"The only thing worth stealing is a kiss from a sleeping child." - Joe Houldsworth

March 18, 2008

Sickness not withstanding, bedtime is my favorite time of day.

My mother worked nights for almost my entire childhood (she was a single parent and we lived in my Grandparents' big farmhouse), so my Grandmother put me to bed every night for many, many years. Last night as I was struggling to get E to find sleep so I could put my own stuffy head to bed, I realized how strongly my bedtime routine with E has been influenced by my own childhood bedtime.

I was brought up as a co-sleeper out of necessity; there were only two bedrooms in my Grandparents' farmhouse - my Grandparents occupied one and my mother and I occupied the other. I shared a bed with my mother until I was five or six, until a room over the kitchen was insulated and made over into my mother's bedroom.

Every night, at bedtime, my Grandmother would snuggle up in bed with me (in the bed that is in our guest room right now, actually) and read to me for as long as I wanted - often an hour or more - until I fell asleep. I always had a late bedtime (I realize now) so that my mother could sleep a bit later in the mornings, rather than having me wake her up at 6 am when she had just gotten home from work at 130. So it just didn't matter that I wasn't falling asleep "one cue."

We read everything, many things two or three times. All of Pooh, the Oz books, Little House, Alice. Plus other classics not thought of as books for young children these days - Dickens, Treasure Island, even (I think) some Poe and other short stories. (There was a book called something like The Hundred Greatest Short Stories Ever Written that we read from often, but that I was never able to find in the house after my Grandfather died.)

Now, at bedtime with my own son, it seems like the most natural thing in the world to snuggle with E in our big bed with me and start reading. We read and read and read - no more-words-than-pictures classics yet (although I'm getting ready to start Pooh with him since he's now somewhat familiar with the Disney cartoon version), but many classic board books (Goodnight Moon, S. Boynton's Going to Bed Book, Mike Mulligan) and a good deal of Dr Seuss (He's crazy about Green Eggs and Ham and asks for it daily by pointing and repeating "Ham Ham Ham Ham" until I pull it out of the basket).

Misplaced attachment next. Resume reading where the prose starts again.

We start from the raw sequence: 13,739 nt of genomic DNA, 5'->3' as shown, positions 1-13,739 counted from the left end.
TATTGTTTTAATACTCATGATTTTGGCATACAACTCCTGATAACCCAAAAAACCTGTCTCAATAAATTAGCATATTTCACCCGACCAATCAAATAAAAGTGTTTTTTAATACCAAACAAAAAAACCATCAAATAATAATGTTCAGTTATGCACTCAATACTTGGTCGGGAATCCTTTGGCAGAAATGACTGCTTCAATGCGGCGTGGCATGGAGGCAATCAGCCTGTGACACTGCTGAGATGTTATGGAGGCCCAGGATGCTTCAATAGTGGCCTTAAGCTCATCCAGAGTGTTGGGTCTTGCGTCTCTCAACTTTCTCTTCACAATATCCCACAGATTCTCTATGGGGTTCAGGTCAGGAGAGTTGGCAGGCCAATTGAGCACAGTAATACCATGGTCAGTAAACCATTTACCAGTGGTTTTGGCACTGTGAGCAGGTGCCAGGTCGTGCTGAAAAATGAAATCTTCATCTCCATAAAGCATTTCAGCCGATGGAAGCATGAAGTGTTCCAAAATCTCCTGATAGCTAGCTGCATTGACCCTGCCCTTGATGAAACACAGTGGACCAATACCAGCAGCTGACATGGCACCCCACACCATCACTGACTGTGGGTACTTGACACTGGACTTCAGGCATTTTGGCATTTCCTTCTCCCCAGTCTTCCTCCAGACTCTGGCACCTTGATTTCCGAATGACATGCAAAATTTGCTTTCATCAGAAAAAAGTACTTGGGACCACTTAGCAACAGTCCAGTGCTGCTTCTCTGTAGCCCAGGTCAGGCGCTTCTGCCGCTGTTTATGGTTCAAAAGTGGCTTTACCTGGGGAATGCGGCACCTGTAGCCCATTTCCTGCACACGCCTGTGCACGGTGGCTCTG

This time before sleep with him is the best time of all. He's snuggled close in the crook of my arm, resting his head against me, feet tucked under my hip, looking up at me with those big grey eyes, the blankets pulled up around our chins. We're warm and snug and its all about me and him - no distractions, no crazy running about. We read the stories and point at pictures and name animals and talk a little about what we can. Sometimes I tell him little stories - about my childhood, remembrances of things brought forth from the pictures or the snuggles or both.

For Christmas, my mother gave me a quilt that had belonged to my Grandmother which is currently laying atop our own bed. E loves that quilt, and always asks that it be tucked up around him specially close. Last night I told him how I snuggled in bed with my Grandmother under that very same quilt, and showed him one of the blocks that my mother had mended with pieces from a dress that I had worn as a girl. Then, at the end, when I see his eyes getting heavy, we always sing two songs: A version of Hush Little Baby that is different from the one you're familiar with, without diamond rings and with more nature in it, then E's own lullaby that I made up for him when he was a tiny baby, words I worked out as I sat for hours with him in the middle of the night while he slowly nursed.

I don't know how much of this he'll remember, of course. Josh has a different bedtime routine with him, one that is more focused on getting him into his own bed and laying his head down and getting him to sleep so that Josh can continue on with whatever needs to be done.

But I don't think I'll change my routine with him for a long time yet. That quiet time with him is too valuable to me. As he gets older we'll read different things and talk about them more, and I hope he'll finally end as I did - reading to me rather than me reading to him. But my hope is that he will remember the thing that I remember - not the books, not the words, but the closeness and warmth and love.